I was looking for the tools that you could use to solve global problems in an environment when the nation-state has turned out to be a very very ineffective set of machinery at all. So I’m going to talk a little bit about the technology. I’m going to talk a little bit about what it does and where it’s going. And then I’m going to try and tell a story about the kind of global long-term picture that we could get if this stuff actually works.
I am profoundly envious of people who get to write about settled domains or sort of settled states of affairs in human events. For me, I was dealing with a set of technologies which are either recently emerged or still in the process of emerging. And so it was a continual Red Queen’s race to keep up with these things as they announce themselves to us and try and wrap my head around them, understand what it was that they were proposing, understand what their effects were when deployed in the world.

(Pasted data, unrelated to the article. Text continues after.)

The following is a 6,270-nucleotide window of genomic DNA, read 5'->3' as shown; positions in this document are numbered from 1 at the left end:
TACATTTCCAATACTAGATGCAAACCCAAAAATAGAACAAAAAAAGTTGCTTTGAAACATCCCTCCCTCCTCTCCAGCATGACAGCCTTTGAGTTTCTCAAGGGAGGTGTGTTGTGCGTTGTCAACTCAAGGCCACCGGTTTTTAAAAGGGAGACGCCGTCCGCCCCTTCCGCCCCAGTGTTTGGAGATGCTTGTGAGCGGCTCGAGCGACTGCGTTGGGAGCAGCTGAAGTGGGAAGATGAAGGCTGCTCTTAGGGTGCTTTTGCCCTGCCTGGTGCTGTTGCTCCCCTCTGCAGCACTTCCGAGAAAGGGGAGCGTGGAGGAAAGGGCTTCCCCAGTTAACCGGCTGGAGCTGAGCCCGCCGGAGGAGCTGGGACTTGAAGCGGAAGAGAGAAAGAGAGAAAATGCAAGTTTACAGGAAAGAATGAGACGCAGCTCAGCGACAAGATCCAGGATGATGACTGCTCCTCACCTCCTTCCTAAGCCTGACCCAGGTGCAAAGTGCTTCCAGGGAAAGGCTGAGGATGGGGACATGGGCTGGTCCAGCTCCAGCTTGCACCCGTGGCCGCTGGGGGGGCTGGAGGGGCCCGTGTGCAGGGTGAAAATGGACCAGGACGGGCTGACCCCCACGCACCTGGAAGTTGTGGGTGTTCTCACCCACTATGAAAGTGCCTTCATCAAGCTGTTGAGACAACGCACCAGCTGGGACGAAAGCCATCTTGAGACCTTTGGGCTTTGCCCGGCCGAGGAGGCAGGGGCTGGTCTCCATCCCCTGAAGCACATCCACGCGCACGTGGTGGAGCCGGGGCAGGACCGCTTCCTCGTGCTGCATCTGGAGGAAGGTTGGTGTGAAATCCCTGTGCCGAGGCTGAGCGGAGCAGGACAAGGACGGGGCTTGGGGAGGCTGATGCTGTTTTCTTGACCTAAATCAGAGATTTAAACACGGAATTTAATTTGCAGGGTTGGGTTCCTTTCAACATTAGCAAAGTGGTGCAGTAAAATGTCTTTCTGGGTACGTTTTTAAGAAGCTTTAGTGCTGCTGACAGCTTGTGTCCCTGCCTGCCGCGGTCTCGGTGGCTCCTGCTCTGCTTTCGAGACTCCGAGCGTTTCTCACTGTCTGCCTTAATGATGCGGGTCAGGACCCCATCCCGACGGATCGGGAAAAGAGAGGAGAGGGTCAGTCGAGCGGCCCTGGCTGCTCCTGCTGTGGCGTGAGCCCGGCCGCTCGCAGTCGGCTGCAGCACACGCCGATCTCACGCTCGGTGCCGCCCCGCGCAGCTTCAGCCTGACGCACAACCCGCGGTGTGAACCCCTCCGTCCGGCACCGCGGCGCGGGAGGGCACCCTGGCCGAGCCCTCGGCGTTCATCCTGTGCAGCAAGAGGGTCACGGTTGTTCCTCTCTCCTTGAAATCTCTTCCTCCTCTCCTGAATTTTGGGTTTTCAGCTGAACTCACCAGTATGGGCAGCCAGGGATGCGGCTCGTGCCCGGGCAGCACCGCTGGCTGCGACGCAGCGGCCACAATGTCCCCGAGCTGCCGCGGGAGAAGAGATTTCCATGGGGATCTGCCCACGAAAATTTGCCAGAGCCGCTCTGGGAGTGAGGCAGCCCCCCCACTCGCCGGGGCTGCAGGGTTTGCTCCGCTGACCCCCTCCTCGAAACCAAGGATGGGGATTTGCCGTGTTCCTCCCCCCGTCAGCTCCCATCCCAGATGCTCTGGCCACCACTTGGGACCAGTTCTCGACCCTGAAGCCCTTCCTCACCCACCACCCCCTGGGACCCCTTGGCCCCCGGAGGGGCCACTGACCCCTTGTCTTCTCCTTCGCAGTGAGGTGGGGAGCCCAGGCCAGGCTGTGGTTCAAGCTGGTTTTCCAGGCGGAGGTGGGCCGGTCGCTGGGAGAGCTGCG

We rarely think about the link between trust and progress and innovation, and how societies move forward. But when you start to think of it like that, you realize that trust is actually the key component not just for companies but any organization that wants human beings to try new things.
Everybody thinks of bureaucrats as being kind of a neutral force. But I’m going to make the case that bureaucrats are in fact a very strongly negative force, and that automating the bureaucratic functions inside of our society is necessary for further human progress.
As we’re giving our homes this new layer of smartness and intelligence, we’re giving away its ownership to very large organizations. And as we become a generation of renters, what I’m very interested in is how do landlords respond to that?